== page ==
Matching your production levels to customer demand reduces waste by preventing buildup of excess inventory while safeguarding against unplanned increases in production to meet demand. This creates a steadier, more efficient manufacturing process.
Takt time paces production in a way that aligns it with customer demand. It is an important concept in lean manufacturing because it balances the importance of meeting customer demand with the importance of minimizing work-in-process and inventory. Think of takt time as establishing the “rhythm” or “beat” of your manufacturing process. In fact, takt is a German word that means cadence, rhythm, time, measure, bar, or cycle.
In practical terms, not only does takt time establish the pace of production, it provides an easy way to see if you are ahead of schedule, behind schedule, or right on schedule. How? By using takt time to drive a real-time target for schedule adherence. A very popular plant floor scoreboard display is target (how much should have been produced thus far) versus actual (good parts actually produced), along with efficiency (the ratio of actual to target).
In practice, takt time is often used to match the pace of production to “normalized” customer demand (customer demand or estimated demand averaged over a longer period of time). Takt time is also an integral part of standardized work, as the whole idea is to establish a predictable and repeatable pace of production (i.e., standardized production).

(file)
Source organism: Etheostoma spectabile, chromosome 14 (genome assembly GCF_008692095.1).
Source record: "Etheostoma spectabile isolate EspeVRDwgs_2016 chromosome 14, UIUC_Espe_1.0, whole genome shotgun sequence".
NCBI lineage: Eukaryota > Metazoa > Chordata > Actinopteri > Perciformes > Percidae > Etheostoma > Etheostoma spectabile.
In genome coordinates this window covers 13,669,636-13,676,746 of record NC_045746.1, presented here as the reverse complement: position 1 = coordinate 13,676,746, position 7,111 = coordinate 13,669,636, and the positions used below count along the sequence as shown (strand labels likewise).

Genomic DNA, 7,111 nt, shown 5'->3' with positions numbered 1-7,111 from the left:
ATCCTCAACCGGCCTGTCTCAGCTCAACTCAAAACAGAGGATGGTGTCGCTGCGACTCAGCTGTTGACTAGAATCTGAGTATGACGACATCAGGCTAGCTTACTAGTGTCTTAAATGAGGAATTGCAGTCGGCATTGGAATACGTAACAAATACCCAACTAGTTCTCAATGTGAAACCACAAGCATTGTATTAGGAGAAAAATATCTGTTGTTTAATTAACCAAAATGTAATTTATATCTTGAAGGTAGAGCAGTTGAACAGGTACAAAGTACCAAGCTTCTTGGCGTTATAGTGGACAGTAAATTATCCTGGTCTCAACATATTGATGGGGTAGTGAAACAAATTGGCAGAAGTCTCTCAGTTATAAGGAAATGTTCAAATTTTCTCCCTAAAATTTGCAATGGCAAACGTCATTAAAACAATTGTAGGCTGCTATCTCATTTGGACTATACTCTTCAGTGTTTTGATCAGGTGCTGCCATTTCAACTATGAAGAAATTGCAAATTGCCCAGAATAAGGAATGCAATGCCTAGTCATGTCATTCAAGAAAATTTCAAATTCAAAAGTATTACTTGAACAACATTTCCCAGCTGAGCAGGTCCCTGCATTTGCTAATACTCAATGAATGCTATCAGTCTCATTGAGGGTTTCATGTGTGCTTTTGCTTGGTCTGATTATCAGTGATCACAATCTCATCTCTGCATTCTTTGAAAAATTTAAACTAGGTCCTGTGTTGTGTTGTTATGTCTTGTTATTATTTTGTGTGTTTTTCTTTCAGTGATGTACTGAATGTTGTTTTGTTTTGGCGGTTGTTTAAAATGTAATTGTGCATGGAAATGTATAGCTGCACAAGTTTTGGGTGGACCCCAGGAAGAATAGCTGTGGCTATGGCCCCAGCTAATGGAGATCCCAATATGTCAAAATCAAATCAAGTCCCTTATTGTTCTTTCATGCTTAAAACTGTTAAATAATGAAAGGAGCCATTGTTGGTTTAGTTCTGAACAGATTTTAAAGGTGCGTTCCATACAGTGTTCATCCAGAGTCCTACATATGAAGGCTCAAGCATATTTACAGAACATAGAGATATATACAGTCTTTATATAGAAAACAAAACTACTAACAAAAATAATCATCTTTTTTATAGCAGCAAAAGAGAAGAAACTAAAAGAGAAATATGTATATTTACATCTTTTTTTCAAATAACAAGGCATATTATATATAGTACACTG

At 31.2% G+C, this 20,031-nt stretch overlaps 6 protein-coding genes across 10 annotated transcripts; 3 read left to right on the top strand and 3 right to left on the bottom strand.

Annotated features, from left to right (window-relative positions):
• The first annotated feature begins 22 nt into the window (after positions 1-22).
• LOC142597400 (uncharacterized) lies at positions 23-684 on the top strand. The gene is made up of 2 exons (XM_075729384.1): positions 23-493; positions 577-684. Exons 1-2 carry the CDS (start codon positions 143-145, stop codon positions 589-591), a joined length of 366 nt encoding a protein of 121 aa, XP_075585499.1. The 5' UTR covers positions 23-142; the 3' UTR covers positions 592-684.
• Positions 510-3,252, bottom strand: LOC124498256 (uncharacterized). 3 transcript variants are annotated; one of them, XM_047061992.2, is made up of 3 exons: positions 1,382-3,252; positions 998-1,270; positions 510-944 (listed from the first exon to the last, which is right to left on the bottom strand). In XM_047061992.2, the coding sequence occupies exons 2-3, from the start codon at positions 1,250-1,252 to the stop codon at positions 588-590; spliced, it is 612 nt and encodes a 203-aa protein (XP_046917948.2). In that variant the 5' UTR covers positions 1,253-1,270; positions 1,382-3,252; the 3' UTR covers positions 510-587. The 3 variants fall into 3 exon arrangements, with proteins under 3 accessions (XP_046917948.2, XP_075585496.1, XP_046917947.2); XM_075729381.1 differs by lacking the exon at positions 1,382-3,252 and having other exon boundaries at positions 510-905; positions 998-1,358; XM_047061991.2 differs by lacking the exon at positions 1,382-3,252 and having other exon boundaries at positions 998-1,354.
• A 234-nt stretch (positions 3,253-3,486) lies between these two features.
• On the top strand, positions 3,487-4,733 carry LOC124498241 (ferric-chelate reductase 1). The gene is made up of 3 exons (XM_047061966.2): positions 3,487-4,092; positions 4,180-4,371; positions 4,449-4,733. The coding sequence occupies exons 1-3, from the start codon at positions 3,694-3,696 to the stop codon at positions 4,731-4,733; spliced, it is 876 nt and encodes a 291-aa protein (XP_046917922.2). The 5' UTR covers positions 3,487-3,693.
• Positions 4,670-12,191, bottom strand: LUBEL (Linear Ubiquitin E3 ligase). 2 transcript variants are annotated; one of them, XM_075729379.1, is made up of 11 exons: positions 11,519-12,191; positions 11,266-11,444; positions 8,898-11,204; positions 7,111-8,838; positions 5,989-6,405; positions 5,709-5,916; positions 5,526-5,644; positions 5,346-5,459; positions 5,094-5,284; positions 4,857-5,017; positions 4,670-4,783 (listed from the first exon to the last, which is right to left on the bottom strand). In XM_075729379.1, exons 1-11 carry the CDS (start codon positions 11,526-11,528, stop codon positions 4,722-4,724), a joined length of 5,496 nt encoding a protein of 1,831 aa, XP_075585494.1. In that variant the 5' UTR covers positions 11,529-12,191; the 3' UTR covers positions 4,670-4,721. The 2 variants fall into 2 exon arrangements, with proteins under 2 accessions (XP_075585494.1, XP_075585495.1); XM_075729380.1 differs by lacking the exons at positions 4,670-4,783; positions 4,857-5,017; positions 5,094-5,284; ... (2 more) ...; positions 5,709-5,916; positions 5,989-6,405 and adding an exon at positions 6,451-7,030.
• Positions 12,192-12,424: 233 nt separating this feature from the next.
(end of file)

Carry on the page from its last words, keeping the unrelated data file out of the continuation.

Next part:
The formal calculation of takt time is:
Let's take this takt time formula apart.
Production Time is the available time for manufacturing parts. It should only include time when production is expected to be running. From the perspective of production states (Run, Unplanned Stop, Planned Stop, and Not Scheduled), Production Time only includes the first two (Run and Unplanned Stop). In other words, Production Time does not include any time where the line is expected to be stopped (e.g., it does not include lunches, breaks, changeovers, or planned maintenance).
Customer Demand is the quantity of parts to manufacture over some specified period of time to keep pace with customer orders. In practice, many companies choose to base customer demand on their expected rate of production (the customer in this case being more of an internal entity).
Takt Time is the amount of time needed to manufacture one good part, while keeping pace with customer demand (e.g., manufacturing one good part every 12.7 seconds). Delving deeper, it represents a “normalized” time. Sadly, manufacturing processes do not have a magic dial that can be arbitrarily changed every day based on customer demand. So, takt time represents what the production process needs to achieve in order to meet customer demand over some “normalized” period of time.
Now that we have established some of the key concepts, let's work a calculation example.
The first step is to calculate production time for a period of time (typically one shift). If the shift is 8 hours, with one 10 minute break and one 20 minute lunch, and there are no other planned stops whatsoever, the production time will be 450 minutes (8 hours x 60 minutes per hour – 10 minute break – 20 minute lunch).